Keynote Speaker

“How the Failure of e-Learning during the Covid-19 Lockdown Could Have Been Avoided Through Enhanced Learning Design Alignment”

Thomas C. Reeves, Ph.D., Professor Emeritus of Learning, Design, and Technology, The University of Georgia, USA


After the World Health Organization (WHO) declared COVID-19 a global pandemic on March 11, 2020, educators at every level struggled to provide adequate learning opportunities for their students. The Covid-19 pandemic shutdowns forced educational institutions to rush to provide online instruction and other forms of digital learning, a massive shift that has been largely dissatisfying for learning and teachers alike. What was forgotten in the race to provide teaching and learning opportunities online was that the effectiveness of e-learning requires careful alignment among seven critical factors: 1) objectives, 2) content, 3) instructional design, 4) learner tasks, 5) instructor roles, 6) technological affordances, and 7) assessment. Research and evaluation studies focused on e-learning programs unambiguously indicate that misalignments among these factors are all too common. For example, although a digital learning program may have appropriate objectives, accurate content, and even innovative instructional designs, its assessment strategies might be misaligned by focusing on what is easy to measure rather than what is important. This presentation will describe the importance of alignment and strategies for designing well-aligned interactive e-learning programs with examples taken from award-winning online learning programs developed by the World Health Organization and other groups.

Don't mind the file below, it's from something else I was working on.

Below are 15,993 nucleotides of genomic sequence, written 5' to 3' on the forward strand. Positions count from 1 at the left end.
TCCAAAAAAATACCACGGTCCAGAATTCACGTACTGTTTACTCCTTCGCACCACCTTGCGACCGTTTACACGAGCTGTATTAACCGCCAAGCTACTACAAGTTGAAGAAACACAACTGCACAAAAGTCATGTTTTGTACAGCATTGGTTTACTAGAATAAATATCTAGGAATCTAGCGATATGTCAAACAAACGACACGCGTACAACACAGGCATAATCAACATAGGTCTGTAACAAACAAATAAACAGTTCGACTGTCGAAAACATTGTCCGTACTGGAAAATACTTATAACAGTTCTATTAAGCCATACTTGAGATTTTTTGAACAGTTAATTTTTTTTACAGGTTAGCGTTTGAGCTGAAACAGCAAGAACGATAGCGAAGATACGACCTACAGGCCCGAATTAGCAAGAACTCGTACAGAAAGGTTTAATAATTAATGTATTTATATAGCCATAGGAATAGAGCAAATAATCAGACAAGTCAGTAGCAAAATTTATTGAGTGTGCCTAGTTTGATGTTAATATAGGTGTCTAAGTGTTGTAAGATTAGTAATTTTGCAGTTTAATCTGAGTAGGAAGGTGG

Thomas C. Reeves, PhD is Professor Emeritus of Learning, Design, and Technology in the College of Education at The University of Georgia. He was a Fulbright Lecturer in Peru and has given invited presentations in the USA and more than 30 other countries. In 2003, he received the AACE Fellowship Award from the Association for the Advancement of Computing in Education, in 2010 he was made a Fellow of the Australasian Society for Computers in Learning in Tertiary Education (ASCILITE), and in 2013 he received the Lifetime Award from the International Association for Development of the Information Society (IADIS) as well as the David H. Jonassen Excellence in Research Award by the Association for Educational Communications and Technology (AECT). He is the former editor of the Journal of Interactive Learning Research, and the author of more than 200 scholarly papers and books. His co-authored books include Interactive Learning Systems Evaluation, A Guide to Authentic E-Learning, Conducting Educational Design Research (two editions), MOOCs and Open Education Around the World, and MOOCs and Open Education in the Global South. His current research interests include educational design research, active learning, and medical and public health education. His scholarly work has been cited over 28,000 times in the research literature placing him among the top two percent of most-cited scientists in the world according to a recent bibliographic